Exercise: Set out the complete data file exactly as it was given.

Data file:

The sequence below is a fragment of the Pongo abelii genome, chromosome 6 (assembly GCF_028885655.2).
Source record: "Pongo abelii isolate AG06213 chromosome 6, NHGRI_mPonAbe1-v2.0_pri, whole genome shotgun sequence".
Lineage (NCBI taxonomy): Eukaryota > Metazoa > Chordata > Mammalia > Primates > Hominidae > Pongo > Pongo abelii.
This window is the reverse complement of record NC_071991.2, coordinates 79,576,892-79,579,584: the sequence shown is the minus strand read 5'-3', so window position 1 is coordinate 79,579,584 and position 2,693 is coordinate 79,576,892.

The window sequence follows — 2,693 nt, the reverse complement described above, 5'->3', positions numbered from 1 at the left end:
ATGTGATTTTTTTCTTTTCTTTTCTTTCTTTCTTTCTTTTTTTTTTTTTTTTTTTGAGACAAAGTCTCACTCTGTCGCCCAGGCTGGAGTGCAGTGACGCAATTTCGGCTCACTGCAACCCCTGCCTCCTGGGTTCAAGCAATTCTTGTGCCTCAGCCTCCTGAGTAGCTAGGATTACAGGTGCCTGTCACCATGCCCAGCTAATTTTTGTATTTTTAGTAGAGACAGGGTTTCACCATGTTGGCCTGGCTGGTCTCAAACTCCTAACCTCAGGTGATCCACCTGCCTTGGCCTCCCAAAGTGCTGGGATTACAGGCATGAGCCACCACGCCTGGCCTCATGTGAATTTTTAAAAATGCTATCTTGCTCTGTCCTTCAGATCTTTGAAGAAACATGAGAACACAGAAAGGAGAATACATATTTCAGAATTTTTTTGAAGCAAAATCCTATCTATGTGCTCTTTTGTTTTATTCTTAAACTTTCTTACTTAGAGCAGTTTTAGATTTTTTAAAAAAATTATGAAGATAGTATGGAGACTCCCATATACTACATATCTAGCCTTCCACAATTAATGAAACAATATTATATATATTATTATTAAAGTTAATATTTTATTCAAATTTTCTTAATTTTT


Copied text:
The sequence below is a fragment of the Pongo abelii genome, chromosome 6 (assembly GCF_028885655.2).
Source record: "Pongo abelii isolate AG06213 chromosome 6, NHGRI_mPonAbe1-v2.0_pri, whole genome shotgun sequence".
Lineage (NCBI taxonomy): Eukaryota > Metazoa > Chordata > Mammalia > Primates > Hominidae > Pongo > Pongo abelii.
This window is the reverse complement of record NC_071991.2, coordinates 79,576,892-79,579,584: the sequence shown is the minus strand read 5'-3', so window position 1 is coordinate 79,579,584 and position 2,693 is coordinate 79,576,892.

The window sequence follows — 2,693 nt, the reverse complement described above, 5'->3', positions numbered from 1 at the left end:
ATGTGATTTTTTTCTTTTCTTTTCTTTCTTTCTTTCTTTTTTTTTTTTTTTTTTTGAGACAAAGTCTCACTCTGTCGCCCAGGCTGGAGTGCAGTGACGCAATTTCGGCTCACTGCAACCCCTGCCTCCTGGGTTCAAGCAATTCTTGTGCCTCAGCCTCCTGAGTAGCTAGGATTACAGGTGCCTGTCACCATGCCCAGCTAATTTTTGTATTTTTAGTAGAGACAGGGTTTCACCATGTTGGCCTGGCTGGTCTCAAACTCCTAACCTCAGGTGATCCACCTGCCTTGGCCTCCCAAAGTGCTGGGATTACAGGCATGAGCCACCACGCCTGGCCTCATGTGAATTTTTAAAAATGCTATCTTGCTCTGTCCTTCAGATCTTTGAAGAAACATGAGAACACAGAAAGGAGAATACATATTTCAGAATTTTTTTGAAGCAAAATCCTATCTATGTGCTCTTTTGTTTTATTCTTAAACTTTCTTACTTAGAGCAGTTTTAGATTTTTTAAAAAAATTATGAAGATAGTATGGAGACTCCCATATACTACATATCTAGCCTTCCACAATTAATGAAACAATATTATATATATTATTATTAAAGTTAATATTTTATTCAAATTTTCTTAATTTTT